Language Selection

English French German Italian Portuguese Spanish

Find open files with lsof

Filed under
HowTos

For a heavy-duty investigative or forensics tool, look no further than lsof. It comes bundled with pretty much every Linux distribution, and it's an indispensable program. The name of the tool stands for "list open files," and that's exactly what it does, with an amazing amount of detail.

For instance, on a Web server that sends e-mail, has a POP3 and IMAP server, and has MySQL, mailman, etc., executing lsof provides more than 6,200 lines of data. Now, "open files" is a bit of a misnomer as lsof will also display open TCP ports, open UDP ports, open sockets, and so forth. For instance, you could display listening TCP connections and their programs by using the netstat command.

Full Story.

More in Tux Machines

today's howtos

The Red Hat Way

  • Red Hat wants to make cold-shouldered OpenStack red hot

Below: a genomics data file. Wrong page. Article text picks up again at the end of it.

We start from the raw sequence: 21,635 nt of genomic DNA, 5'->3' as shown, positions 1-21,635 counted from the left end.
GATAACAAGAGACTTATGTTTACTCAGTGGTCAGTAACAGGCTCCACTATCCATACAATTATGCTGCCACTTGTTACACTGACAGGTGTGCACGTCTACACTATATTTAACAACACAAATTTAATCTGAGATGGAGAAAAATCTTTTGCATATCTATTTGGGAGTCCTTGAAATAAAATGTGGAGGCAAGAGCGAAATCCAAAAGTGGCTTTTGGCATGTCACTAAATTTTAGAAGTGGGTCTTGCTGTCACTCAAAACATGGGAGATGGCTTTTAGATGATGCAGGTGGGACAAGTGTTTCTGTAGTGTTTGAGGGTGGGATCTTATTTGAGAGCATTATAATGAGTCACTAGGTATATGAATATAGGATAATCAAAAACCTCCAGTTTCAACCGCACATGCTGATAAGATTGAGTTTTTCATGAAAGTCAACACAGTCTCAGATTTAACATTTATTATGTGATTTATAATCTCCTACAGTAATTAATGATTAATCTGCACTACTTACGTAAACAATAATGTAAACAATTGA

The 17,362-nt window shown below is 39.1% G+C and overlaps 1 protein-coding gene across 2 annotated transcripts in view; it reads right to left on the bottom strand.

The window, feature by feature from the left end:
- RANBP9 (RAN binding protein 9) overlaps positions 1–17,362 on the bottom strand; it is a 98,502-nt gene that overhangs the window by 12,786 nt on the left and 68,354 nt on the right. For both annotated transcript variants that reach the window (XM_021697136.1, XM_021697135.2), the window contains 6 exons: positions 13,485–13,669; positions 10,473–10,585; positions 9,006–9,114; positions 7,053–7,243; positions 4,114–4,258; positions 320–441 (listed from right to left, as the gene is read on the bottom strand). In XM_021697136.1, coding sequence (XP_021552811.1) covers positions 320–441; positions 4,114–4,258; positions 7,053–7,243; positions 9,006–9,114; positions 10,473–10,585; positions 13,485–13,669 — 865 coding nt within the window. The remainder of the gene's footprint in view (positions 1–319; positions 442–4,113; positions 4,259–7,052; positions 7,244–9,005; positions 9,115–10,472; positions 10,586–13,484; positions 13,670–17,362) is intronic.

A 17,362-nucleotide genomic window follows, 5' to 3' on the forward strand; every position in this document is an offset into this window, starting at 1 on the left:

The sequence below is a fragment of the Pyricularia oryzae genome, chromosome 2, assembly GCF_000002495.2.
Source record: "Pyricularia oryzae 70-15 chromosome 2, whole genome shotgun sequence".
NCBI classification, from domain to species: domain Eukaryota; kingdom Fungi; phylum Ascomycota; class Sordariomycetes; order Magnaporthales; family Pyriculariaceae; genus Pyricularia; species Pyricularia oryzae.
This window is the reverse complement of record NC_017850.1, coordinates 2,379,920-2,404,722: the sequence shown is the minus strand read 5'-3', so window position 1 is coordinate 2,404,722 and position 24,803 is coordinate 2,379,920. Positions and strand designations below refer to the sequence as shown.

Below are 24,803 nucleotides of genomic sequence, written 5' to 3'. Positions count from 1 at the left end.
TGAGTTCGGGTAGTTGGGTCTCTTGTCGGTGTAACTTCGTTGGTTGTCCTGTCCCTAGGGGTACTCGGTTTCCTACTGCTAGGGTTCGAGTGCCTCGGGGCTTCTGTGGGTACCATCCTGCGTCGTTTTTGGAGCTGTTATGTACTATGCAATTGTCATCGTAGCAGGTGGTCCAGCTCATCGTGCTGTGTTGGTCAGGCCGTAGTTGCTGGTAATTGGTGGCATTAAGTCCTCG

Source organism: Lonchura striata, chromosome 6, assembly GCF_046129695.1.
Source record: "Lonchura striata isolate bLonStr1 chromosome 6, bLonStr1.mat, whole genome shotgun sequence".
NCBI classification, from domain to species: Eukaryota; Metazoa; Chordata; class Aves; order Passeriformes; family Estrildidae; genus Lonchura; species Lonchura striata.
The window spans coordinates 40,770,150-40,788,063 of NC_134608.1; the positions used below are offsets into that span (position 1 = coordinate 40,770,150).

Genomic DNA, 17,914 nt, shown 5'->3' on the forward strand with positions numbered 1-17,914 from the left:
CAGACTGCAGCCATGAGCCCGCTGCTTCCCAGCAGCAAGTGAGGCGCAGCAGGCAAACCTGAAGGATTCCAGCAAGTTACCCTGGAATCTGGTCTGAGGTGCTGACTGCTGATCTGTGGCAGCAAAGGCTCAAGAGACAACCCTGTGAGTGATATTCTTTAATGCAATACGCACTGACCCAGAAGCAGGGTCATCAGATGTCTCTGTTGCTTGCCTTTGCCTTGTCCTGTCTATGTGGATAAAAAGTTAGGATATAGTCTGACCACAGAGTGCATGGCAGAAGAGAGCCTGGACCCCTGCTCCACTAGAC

At OpenStack Summit in Boston last May, some speculated that the event might be the last gasp for OpenStack — an open-source platform for cloud computing and infrastructure-as-service. Granted, OpenStack was one of the less hyped open-source projects of the past year. But renewed community and end-user interest is breathing fresh life into the platform, according to Rob Young (pictured), senior manager of virtualization product and strategy at Red Hat Inc. Telcos and others are adopting OpenStack “because of the simplification of what was once complex, but also in the cost savings that can be realized by managing your own cloud within a hybrid cloud environment,” Young said.
  • Improved multimedia support with Pipewire in Fedora 27
    Pipewire — a new project of underlying Linux infrastructure to handle multimedia better — has just been officially launched. The project’s main goal is to improve the handling of both audio and video. Additionally, Pipewire introduces a security model to allow easy interaction with multimedia devices from containerized and sandboxed applications, i.e. Flatpak apps.
  • Architecting the future with abstractions and metadata
    The modern data center is built on abstractions, with Docker, Kubernetes, and OpenShift leading the way.

Games: Racing Games, Steam, SteamWorld Dig 2, XCOM 2: War of the Chosen

Software: DNS Checkers, Alternatives to Adobe Software, Fake Hollywood Hacker Terminal and More